the skirt to shell joint from the thermal cycling. The more
severe the temperature gradient is between the shell/head and
the skirt the more severe the bending stresses generated in the
skirt attachment weld are. Figure 4 demonstrates the reversal of
the tensile and compressive stresses from the fill cycle to the
quench cycle via finite element analysis simulation.
The original design and fabrication of the skirt attachment
(Figure 5) included an initial SAW weld metal buildup on the
2.25Cr (P5A) cone followed by an SMAW/GTAW attachment
weld to the 1.25Cr skirt (P4), all using Cr.-Mo. filler metal
(ASME SFA-5.23) followed by a PWHT. The materials of
construction are listed in Table 1
Because there are a large number of coke drums in operation
throughout the world, many sites with multiple coke drums,
there is a need for sound design and repair methodologies. This
paper explores the challenges of performing a skirt attachment
weld repair and provides a case study for skirt attachment weld
replacement.
Figure 5. Original Skirt to Cone Weld Detail
Table 1. Materials of Construction
Material Spec.
Min. Thick.
Bottom Shell
SA-387 Gr.11 Cl.1 (P4 G1)
59 mm.
SA-240 Tp.410S (P7 G1)
3 mm
Bottom Head
SA-387 Gr.11 Cl.1 (P4 G1)
59-62 mm
SA-240 Tp.410S (P7 G1)
3 mm
Cone
SA-387 Gr.22 Cl.1 (P5A G1)
41mm
SA-240 Tp.410S (P7 G1)
3 mm
Top of Skirt
SA-387 Gr.11 Cl.1 (P4 G1)
37 mm
Bottom of Skirt SA-516 Gr.70N (P1 G2)
37 mm
Repair Planning & Evaluation
Fill Cycle
Plans for repair were initiated and the following considerations
were taken into account:
 Evaluate this repair protocol for code compliance and
the repair requirements of the Alberta Safety Authority
(ABSA), the government pressure vessel regulator.
 Develop a sound repair method to ensure safe long
term operations.
Quench Cycle
Figure 4. Resultant Stresses in the Skirt Attachment during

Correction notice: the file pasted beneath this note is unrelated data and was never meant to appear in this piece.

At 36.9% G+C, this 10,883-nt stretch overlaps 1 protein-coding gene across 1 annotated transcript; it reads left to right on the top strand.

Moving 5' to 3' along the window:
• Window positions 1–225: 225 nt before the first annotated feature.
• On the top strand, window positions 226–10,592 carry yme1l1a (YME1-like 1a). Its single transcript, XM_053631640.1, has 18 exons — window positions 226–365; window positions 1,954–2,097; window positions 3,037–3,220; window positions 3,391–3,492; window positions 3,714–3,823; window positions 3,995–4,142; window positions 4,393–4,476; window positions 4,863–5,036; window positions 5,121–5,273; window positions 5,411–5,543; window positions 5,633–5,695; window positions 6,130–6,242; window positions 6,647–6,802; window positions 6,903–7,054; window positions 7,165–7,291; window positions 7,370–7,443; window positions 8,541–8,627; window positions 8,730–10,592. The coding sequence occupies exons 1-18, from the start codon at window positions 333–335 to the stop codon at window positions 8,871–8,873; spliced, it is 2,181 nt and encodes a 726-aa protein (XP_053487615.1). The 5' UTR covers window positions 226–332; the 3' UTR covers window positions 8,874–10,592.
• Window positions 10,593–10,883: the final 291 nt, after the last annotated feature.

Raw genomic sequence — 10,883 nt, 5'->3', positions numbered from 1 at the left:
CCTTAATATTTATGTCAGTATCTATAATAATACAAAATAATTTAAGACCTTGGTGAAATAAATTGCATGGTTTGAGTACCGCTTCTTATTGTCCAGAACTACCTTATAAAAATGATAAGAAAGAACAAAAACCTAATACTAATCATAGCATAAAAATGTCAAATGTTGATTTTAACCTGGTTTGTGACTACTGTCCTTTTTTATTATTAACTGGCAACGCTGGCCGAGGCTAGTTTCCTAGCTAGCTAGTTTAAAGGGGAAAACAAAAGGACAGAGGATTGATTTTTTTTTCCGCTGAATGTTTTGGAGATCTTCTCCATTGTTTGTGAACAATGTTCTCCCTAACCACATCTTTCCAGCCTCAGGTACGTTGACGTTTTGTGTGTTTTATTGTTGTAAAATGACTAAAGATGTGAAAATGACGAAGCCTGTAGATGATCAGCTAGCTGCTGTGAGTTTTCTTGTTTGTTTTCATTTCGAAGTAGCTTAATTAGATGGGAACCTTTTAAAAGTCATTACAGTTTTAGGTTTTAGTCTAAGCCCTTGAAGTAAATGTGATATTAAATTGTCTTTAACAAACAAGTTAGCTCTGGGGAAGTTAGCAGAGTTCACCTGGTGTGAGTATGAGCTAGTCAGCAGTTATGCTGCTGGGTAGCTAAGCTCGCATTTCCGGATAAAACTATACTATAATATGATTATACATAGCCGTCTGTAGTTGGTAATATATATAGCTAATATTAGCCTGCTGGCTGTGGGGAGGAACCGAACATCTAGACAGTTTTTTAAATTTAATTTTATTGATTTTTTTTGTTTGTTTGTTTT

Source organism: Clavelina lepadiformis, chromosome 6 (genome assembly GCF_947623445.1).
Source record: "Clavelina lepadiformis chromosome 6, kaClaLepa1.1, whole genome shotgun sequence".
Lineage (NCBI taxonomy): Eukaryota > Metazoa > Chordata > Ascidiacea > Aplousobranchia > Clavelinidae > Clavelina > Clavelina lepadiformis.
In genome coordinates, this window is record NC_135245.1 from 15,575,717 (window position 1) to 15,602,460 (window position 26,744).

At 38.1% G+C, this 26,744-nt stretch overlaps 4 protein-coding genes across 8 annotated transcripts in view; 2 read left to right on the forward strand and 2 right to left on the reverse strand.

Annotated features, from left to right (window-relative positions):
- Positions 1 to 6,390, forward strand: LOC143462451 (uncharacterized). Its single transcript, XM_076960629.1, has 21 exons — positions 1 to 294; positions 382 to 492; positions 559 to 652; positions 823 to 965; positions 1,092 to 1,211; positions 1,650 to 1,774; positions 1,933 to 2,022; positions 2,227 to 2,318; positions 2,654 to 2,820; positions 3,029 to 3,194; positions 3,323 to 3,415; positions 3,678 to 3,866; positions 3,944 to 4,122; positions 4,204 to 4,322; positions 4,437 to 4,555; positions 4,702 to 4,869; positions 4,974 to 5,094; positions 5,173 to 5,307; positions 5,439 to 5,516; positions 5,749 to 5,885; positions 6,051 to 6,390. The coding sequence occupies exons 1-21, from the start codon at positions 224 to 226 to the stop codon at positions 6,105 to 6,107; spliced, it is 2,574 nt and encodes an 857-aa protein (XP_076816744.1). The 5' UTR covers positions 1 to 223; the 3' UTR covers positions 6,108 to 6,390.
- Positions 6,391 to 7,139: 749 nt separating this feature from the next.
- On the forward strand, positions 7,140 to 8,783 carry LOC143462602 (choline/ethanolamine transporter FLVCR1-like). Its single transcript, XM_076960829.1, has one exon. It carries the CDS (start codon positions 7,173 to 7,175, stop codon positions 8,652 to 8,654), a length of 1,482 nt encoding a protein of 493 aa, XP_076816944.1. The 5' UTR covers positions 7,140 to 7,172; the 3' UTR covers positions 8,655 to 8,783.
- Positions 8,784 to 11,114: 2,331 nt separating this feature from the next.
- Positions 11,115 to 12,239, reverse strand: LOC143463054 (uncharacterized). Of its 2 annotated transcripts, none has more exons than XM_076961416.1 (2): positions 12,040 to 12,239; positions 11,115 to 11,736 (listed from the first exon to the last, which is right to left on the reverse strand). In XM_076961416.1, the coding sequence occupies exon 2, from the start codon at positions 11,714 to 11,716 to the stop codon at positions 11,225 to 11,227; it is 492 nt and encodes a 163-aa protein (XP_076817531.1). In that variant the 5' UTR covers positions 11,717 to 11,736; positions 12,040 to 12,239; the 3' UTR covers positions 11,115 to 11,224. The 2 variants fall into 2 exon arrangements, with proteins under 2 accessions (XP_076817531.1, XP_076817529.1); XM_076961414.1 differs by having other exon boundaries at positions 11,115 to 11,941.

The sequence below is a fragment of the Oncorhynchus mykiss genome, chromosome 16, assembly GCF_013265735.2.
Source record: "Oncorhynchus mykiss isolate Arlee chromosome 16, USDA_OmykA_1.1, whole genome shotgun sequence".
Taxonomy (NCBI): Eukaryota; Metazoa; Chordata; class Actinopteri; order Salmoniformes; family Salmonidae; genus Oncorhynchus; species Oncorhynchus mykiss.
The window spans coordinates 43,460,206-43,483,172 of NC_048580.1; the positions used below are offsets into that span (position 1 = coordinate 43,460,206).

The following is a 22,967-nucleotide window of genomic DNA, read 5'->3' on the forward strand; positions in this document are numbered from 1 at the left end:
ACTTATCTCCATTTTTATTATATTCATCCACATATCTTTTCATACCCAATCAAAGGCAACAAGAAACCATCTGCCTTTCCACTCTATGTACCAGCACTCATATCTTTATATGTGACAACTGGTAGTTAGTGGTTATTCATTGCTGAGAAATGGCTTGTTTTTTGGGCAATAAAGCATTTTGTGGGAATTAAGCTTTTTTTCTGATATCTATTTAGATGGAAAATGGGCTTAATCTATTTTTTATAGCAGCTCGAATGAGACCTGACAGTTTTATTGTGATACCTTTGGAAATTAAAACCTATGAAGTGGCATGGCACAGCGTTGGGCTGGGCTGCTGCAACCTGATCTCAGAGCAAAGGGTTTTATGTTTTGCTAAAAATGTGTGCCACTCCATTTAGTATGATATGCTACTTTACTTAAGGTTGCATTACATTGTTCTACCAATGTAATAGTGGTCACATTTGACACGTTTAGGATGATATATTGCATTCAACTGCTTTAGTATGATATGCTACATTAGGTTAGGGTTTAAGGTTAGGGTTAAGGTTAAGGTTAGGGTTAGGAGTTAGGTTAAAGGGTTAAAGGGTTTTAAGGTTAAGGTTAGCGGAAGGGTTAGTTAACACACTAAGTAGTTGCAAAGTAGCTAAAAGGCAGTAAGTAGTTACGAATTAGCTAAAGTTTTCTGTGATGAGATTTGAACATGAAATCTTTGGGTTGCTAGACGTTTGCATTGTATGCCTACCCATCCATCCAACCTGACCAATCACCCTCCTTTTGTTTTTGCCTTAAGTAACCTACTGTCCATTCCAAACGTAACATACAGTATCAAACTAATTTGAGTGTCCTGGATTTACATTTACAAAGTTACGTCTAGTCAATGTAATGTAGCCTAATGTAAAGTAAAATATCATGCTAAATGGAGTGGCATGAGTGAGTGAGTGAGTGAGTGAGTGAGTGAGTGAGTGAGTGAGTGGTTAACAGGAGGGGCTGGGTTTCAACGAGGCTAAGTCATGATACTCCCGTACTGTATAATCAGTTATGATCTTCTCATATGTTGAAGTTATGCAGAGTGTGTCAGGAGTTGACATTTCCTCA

Fill and Quench Cycles
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



Evaluate capabilities of potential service providers
who have competencies in using this technique.
Develop critical design inputs for further design and
development of detail design.
Reduce overall duration of the coke drum repair outage
by adopting temper bead welding technique or
controlled deposition welding technique or a
combination of these techniques.
Develop testing protocols for the above
Recently, Temper Bead Welding (TBW) and Controlled
Deposition Welding (CDW) techniques have found widespread
use in hydrocarbon industry for repairs and modifications.
These code approved repair techniques can be applied to steels
that are prone to suffer high hardness, or loss of fracture
toughness in the HAZ as a result of welding. Often TBW or
CDW techniques are used where PWHT is either impossible or
impractical (e.g., large vessel repair, safety concerns due to
buckling, schedule constraints).
Figure 6. Nomenclature for Temper Bead Welding12.
It has been shown that mechanical properties in the HAZ can be
improved with the TBW and CDW techniques, similar to the
mechanical properties achieved with conventional post weld
heat treatment. The TBW technique has been specifically
developed to refine the coarse grained HAZ in the parent metal
by sequential passes of new weld beads on top of previous weld
bead passes, thereby “tempering” the passes below. The
placement of a second weld bead will affect the properties of
the first weld bead and its associated HAZ and so on. Similarly,
the placement of a second weld layer will affect the properties
of the first weld layer and its associated HAZ. The tempering
effect from the subsequent weld beads and layers simulates the
tempering that occurs during a conventional PWHT. The goal
is to improve fracture toughness and reduce the peak hardness
within the HAZ.
The National Board Inspection Code (NBIC) directly references
the qualification rules of ASME Section IX, QW-290 for their
Alternative Welding Method 2 and Alternative Welding Method
4 governing repairs of P4 and P5A materials with or without
Charpy Impact requirements, respectively.
NBIC §Cl.2.5.3 Alternative Welding Methods without
PWHT
§2.5.3.2 Welding Method 2
d) The Welding Procedures Specifications shall be
qualified in accordance with the temper bead procedure
qualification requirements in QW-290 of ASME Section
IX.
§2.5.3.4 Welding Method 4
g) The welding procedures (WPS) shall be qualified in
accordance with the temper bead procedure qualification
requirements in QW-290 of ASME Section IX.
The rules for qualification of a temper bead welding procedure
require strict control of essential variables such as weld bead
placement, overlap, and heat input. A diagram of a partial
penetration temper bead weld deposit is shown in Figure 6.
Depending on the technique utilized, the heat input may be
consistent or vary from layer to layer. For Ferritic weld
deposits, removal of the final 1.5 layers may be desirable in
order to ensure the weld deposit also has desirable mechanical
properties. Placement of the weld beads at the outer edge of the
weld deposit is critical to ensure that the outer regions of the
HAZ have been properly tempered. If the bead placement is